Translated by Grethe Hejlesen and Jesper Hejlesen.

A sinewy semi naked man kindly helps a buried elephant out of the desert sand, and a doctor carefully examines the lungs of a tadpole. Have we entered an enchanted world where man and animal communicate and interact with each other? Have we found ourselves in a modern version of Hans Christian Andersen’s fairy tales where the limitations defining Man’s existence on Earth no longer apply?

Possibly so… but we soon notice that the interaction is problematic. However touching it may be to see a naked man crawling into a goldfish bowl to hug a disproportionately huge eel, in order not to drown he has to wear a diving bell, somewhat curtailing the intended intimacy.

The sermonizing Stylite with his raised forefinger at the congregation appears to be in his right element. But is a congregation of earth worms able to understand his message? Without essential human senses – unconscious of sight and sound as they are – the earth worms hardly seem capable of appreciating their guru’s wisdom.

Ole Tersløse’s theme is the problematic interaction between Man and Animal, hence the title of the series “Human – Nature”. At the same time the hyphen  connects and divides the two conceptions. Man is part of Nature and yet strangely separated from Nature due to his command of language and the faculty of recognition, which sets him apart from his mute fellow beings – the Animals.

In Ole Tersløse’s world it is touching how Man and Animal care for each other while it is also tragic how frequently they misunderstand each other.

The turtle will not benefit greatly from indoctrination in Einstein’s theory of relativity, and the snake in the tree does not seem to appreciate the attention of the curious man. The inscription on its’ skin reading ‘don’t’ seems less than inviting.

In other words there is little indication that this fairy tale will reach a happy ending. Nor that this fairy tale will have an end at all.  

Before Ole Tersløse became an artist he studied literature and art history at The University of Aarhus. One of the lasting impressions from his studies was the limitations of the traditional narrative story. In traditional story telling there is an ending, a conclusion where everything falls into place which in turn diminishes the story itself, as it has addressed more problems than it is possible for the ending to resolve.

This realization inspired Ole Tersløse’s still life works. While they hint at the beginning of a story, they defy deconstruction into a beginning, a middle and an ending. Tersløse’s works say: “Once upon a time” but what happens next is left to the viewer’s interpretation.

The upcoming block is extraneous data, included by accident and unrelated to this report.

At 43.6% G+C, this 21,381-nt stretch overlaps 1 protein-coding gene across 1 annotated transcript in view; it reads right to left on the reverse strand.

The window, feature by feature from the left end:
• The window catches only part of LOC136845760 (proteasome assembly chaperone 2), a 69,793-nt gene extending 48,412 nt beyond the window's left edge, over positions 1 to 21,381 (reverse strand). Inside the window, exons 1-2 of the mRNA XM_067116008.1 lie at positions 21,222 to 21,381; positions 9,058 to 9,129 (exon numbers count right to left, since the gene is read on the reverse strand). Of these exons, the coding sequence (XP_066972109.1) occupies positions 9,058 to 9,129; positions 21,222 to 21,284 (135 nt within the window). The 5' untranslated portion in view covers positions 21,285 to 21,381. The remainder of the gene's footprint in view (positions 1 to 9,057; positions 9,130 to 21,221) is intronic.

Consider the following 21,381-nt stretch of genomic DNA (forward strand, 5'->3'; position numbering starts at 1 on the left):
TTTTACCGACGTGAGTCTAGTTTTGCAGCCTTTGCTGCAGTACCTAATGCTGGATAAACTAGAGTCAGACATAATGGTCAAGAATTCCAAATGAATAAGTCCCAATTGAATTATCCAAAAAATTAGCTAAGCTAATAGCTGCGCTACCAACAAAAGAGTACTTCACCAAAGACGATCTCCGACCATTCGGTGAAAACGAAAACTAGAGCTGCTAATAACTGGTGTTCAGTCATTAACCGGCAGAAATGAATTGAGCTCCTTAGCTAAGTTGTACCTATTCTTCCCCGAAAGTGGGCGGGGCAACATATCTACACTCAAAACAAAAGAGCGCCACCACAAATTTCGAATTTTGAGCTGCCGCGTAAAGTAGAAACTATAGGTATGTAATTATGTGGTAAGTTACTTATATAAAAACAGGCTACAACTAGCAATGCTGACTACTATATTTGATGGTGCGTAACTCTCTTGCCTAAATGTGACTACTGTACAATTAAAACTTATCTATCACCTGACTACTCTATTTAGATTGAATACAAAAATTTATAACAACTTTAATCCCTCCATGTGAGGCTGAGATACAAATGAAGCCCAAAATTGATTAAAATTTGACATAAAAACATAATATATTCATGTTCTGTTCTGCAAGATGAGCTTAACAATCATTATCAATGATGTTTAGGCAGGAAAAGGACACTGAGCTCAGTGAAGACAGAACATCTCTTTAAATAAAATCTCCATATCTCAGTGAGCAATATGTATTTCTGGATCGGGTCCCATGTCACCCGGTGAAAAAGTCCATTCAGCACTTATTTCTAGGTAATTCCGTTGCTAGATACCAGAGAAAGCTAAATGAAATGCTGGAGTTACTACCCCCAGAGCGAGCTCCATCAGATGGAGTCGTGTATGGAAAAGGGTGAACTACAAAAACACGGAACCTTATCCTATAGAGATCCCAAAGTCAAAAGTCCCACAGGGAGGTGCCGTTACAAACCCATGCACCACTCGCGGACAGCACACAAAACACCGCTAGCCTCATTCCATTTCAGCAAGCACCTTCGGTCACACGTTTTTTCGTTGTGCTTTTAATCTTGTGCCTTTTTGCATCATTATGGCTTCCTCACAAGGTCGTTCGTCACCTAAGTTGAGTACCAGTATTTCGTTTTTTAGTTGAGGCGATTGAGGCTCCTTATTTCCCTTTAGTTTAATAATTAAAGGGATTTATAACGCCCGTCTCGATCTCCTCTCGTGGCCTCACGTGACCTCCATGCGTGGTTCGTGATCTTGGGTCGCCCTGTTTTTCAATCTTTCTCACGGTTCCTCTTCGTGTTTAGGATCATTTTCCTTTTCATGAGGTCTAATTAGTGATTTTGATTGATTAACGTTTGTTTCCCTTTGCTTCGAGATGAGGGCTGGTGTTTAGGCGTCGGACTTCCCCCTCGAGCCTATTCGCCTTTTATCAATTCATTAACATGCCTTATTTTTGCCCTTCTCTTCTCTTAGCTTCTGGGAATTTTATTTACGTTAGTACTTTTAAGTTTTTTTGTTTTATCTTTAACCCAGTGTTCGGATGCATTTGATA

Ole Tersløse is not only inspired by narrative theory but also by baroque and renaissance art. The carefully thought out deployment of figures is reminiscent of the classical masters’ compositions leaving no doubt that the scene is deliberately arranged.

As a modern day artist Ole Tersløse has long since abandoned paint brush and easel in favour of realizing his ideas in digital media. His images are almost exclusively created in state of the art computer programs allowing him the freedom of a painter as he is no longer confined by photographic real time recordings.

Ole Tersløse’s interest in classical art, however, delves deeper than his interest in the mere craft involved. The grandiloquent, religious paintings of the renaissance and baroque eras are at the back of his mind at all times. The naked man and the snake evokes ‘the fall from grace’, and the influence of classical pathos formula is more than suggested in the attitudes of many of his figures. It is worth noticing, however, that the religiosity of the works is not directed at any object as such. We will never be able to identify a divinity in the works. But Man’s despairing attempts at communicating with Animal could be interpreted as a mental image of Man’s attempt at making sense of the world that surrounds us.

“Sense” is for western Man inextricably bound up with language and the production of signs and their interpretation. In many of Ole Tersløse’s works Man seems intent on initiating a dialogue with Nature. Representing Nature, animal behavior does not include the use of language and Man’s approaches are thus met with utter incomprehension.

There is very little in Ole Tersløse’s fairy tale world which indicates that Man and Animal will live together happily ever after. They are alive though, as brought to life in a classical use of form through the aid of state of the art computer technology. Stylistically they are situated somewhere between Leonardo Da Vinci and Lord of the Rings, existentially between hope and despair and nobody knows how the story ends…